4. In most cases, it requires more than one biocide to keep a system clean. It is important that biocides are to be used at all times while the cooling tower is in operation. A lack in biocide feed will result in a potential for any bacteria to grow. A cooling tower is a dynamic system, which is constantly infecting itself from the incoming air.
  5. Removal of algae is important for the prevention of Legionella. Algae will provide Legionella with enzymes needed for growth. Therefore, the removal of algae will reduce the potential for Legionella growth.Cover all distribution decks. This will cut off sunlight to the internals of the cooling tower. Algae growth through photosynthesis, so removing sunlight will reduce the potential for their growth.Manually wash off algae that have grown on the exterior of the fill. As a cooling tower operates, mist flows out over the fill. Evaporation of this mist occurs, leaving behind solids from the cooling water. These solids contain organics, which can now be used by Legionella bacteria that pass over the solids with the incoming air as a food source. Algae can also form, as there is moisture, food, and sunlight at this point. Most biocides do not carry out of the system, so a cooling tower that has good in-system control can have a problem on the fill. Tris Nitro has been found to carry to a limited degree out over the fill and dramatically reduce this problem. Manually washing down the fill periodically will also reduce the potential of system contamination.
  6. Testing for biological fouling is also recommended. The standard tests for biological growth are usually culture pads or dipsticks. These are incubated for 48 hours, and based on the results, the biocide usage is either increased or decreased. They are not specific to any single bacteria, so you are just checking for a general kill rate. Usually 1,000 to 10,000 total colony count is considered good control with 100,000 colony count considered as acceptable, but high. ATP testing is also used. This measures an enzyme present in all biological matter. By testing for the different levels of this enzyme in the water, you can determine in a few minutes if the biological growth in the system is being controlled by the biocide. Again, this is not specific to Legionella, and will only determine overall biological levels.Binax has a test that in 15 minutes will test specifically for serogroup type 1 of Legionella. The test costs 30 times the cost of the dipsticks and will not give a specific count. It will determine if the bacteria is present, and then if it is, if it is above 100 colonies. This test is new, and is the start of more sophisticated field testing.The most effective test to determine if Legionella is present is to send a sample to a certified testing lab. This, unfortunately, will take up to two weeks to get results. Sometimes this result is after the horse has left the barn, and is used more as documentation than as a tool for prevention.In any case, testing for Legionella specifically is very difficult. Normal augers used for other bacteria testing will not grow Legionella unless an iron-impregnated auger is used.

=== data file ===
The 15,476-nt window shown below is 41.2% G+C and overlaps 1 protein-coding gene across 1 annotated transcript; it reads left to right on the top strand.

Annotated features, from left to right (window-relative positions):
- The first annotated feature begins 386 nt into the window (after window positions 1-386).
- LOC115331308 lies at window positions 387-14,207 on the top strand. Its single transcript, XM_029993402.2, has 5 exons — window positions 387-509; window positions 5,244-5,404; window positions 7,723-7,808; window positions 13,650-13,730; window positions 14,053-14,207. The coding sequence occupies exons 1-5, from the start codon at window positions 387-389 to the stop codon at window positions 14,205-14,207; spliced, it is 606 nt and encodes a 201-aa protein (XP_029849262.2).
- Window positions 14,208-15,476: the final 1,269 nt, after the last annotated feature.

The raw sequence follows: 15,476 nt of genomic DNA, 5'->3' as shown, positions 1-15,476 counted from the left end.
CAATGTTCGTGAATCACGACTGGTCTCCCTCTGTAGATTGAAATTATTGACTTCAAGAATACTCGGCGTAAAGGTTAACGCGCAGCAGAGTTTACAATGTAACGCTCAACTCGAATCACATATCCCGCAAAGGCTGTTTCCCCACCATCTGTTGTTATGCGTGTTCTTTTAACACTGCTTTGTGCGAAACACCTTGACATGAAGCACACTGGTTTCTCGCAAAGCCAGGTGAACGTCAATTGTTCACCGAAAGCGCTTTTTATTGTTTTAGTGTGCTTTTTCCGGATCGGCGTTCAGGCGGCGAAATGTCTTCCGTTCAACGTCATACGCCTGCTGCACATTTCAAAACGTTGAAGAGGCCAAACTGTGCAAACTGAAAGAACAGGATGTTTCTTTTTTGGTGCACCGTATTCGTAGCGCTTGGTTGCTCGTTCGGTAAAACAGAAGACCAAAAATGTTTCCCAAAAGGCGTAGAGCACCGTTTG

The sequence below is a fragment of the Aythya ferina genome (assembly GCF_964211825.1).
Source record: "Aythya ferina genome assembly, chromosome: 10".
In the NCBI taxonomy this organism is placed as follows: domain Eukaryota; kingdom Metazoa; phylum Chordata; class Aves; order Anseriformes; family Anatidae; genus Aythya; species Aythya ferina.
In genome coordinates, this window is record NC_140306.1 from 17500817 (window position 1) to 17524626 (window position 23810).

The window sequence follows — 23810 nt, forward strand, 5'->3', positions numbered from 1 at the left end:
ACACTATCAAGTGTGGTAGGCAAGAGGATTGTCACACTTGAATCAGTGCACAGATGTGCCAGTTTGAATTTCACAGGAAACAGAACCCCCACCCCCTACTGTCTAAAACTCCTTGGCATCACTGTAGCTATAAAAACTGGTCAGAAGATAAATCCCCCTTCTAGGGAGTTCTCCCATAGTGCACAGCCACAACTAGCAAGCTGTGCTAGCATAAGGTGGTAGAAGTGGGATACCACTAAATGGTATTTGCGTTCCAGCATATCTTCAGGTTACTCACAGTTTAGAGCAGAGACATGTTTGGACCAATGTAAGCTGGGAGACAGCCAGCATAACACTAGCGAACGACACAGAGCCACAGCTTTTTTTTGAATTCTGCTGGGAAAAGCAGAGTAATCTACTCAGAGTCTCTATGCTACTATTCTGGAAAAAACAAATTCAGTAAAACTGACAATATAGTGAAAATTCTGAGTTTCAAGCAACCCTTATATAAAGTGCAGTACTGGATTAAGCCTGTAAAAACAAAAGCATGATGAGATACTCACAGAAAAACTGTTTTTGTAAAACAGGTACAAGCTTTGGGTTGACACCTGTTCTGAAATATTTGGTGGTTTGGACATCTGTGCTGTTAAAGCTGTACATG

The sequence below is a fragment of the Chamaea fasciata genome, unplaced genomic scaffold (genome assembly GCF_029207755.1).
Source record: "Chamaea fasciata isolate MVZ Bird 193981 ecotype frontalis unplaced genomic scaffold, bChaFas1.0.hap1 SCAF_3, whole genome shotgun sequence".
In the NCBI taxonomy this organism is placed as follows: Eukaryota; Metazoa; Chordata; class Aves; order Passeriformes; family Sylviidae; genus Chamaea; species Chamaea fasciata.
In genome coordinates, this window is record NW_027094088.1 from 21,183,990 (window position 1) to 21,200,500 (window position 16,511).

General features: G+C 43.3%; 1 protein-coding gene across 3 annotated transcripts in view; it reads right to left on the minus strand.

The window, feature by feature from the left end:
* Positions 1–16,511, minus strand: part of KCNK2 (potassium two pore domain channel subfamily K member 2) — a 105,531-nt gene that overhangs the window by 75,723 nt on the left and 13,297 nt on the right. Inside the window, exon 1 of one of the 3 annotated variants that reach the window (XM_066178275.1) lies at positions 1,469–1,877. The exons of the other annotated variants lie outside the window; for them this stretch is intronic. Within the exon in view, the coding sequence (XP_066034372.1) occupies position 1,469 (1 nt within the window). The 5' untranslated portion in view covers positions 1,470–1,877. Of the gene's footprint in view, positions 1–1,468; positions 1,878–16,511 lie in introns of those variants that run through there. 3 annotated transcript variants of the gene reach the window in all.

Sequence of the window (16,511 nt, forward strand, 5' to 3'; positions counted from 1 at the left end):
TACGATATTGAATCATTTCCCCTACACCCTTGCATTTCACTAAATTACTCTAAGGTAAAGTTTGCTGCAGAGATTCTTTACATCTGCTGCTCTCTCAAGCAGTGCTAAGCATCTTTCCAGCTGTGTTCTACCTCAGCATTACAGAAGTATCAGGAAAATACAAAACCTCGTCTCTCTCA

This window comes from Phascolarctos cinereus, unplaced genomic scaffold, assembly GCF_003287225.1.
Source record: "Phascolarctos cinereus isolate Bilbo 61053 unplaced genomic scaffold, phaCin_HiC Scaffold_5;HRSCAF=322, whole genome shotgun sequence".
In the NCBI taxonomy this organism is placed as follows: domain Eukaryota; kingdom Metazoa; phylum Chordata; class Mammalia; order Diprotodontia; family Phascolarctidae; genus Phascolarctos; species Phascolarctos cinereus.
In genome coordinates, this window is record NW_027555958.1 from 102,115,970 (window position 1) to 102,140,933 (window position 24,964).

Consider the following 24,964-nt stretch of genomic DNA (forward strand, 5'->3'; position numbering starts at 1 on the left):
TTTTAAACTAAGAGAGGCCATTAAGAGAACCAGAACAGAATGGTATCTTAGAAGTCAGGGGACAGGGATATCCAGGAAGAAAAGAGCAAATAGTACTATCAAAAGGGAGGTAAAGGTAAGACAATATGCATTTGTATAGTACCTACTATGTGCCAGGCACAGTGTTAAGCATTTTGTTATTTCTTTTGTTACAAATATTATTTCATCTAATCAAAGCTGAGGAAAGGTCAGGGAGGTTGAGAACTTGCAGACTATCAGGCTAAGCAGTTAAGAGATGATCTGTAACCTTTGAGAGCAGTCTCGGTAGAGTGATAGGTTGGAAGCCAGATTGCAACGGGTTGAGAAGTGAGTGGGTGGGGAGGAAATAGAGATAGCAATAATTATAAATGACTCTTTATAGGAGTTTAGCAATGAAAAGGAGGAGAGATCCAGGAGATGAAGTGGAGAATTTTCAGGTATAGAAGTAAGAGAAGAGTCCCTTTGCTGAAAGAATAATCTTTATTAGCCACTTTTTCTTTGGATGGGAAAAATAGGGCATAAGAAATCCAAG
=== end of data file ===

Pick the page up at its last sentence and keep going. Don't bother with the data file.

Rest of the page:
The water coming to a facility from the potable water supplier can contain Legionella bacteria.

  1. Chlorine levels used in drinking water for disinfection of bacteria are not sufficient to kill Legionella bacteria in the water.
  2. Legionella can enter the cooling tower with the makeup water. In this case, the cooling water is constantly being infected.
  3. Legionella will enter the facility potable water system, and where the hot water is not kept over 133°F, the bacteria will thrive.
  4. Legionella bacteria, once in the potable water system, will propagate on the internals of the pipes where the pipes have become rough or some corrosion has occurred.
  5. Legionella will become an aerosol and infect people at showerheads, from humidification, and in any whirlpools or hot tubs in the facility.
  6. If Legionella is present in the potable water system, the entire system will have to be decontaminated via:
    1. Chlorination of the entire potable water system with a minimum of 50-ppm chlorine.
    2. Removal and replacement of the piping system
    3. Silver anode showerheads to deter the bacteria at the showerhead.
    4. Constant introduction of 0.1 to 0.5 ppm of chlorine dioxide into the bulk water system. This product is used in potable water systems where iron, manganese or trihalomethane is a problem, so it is accepted for use in potable water systems. It will effectively kill Legionella and can penetrate a biofilm.


  1. The lower the solids level in a cooling water system, the lower the potential for scale, corrosion, or biological growth, so filtration can keep a cleaner cooling tower system.
  2. Side stream filtration down to 20 micron will dramatically reduce the solids loading in the cooling tower. Size the unit for 5 – 10% of the system circulation
  3. Cyclonic filters will help remove solids. They only remove down to 70 micron, so some silt will still drop out in the system. Use these filters where you need to filter the entire system circulation, or where there is significant solids fouling due to high levels of solids in the intake air: construction, rubber production, farm areas, refineries, and locations near roads.In general, the prevention of Legionella in a facility requires maintaining a clean system. Filter the water, maintain sufficient biocide, maintain the correct biocide, and manually clean and disinfect the system twice a year.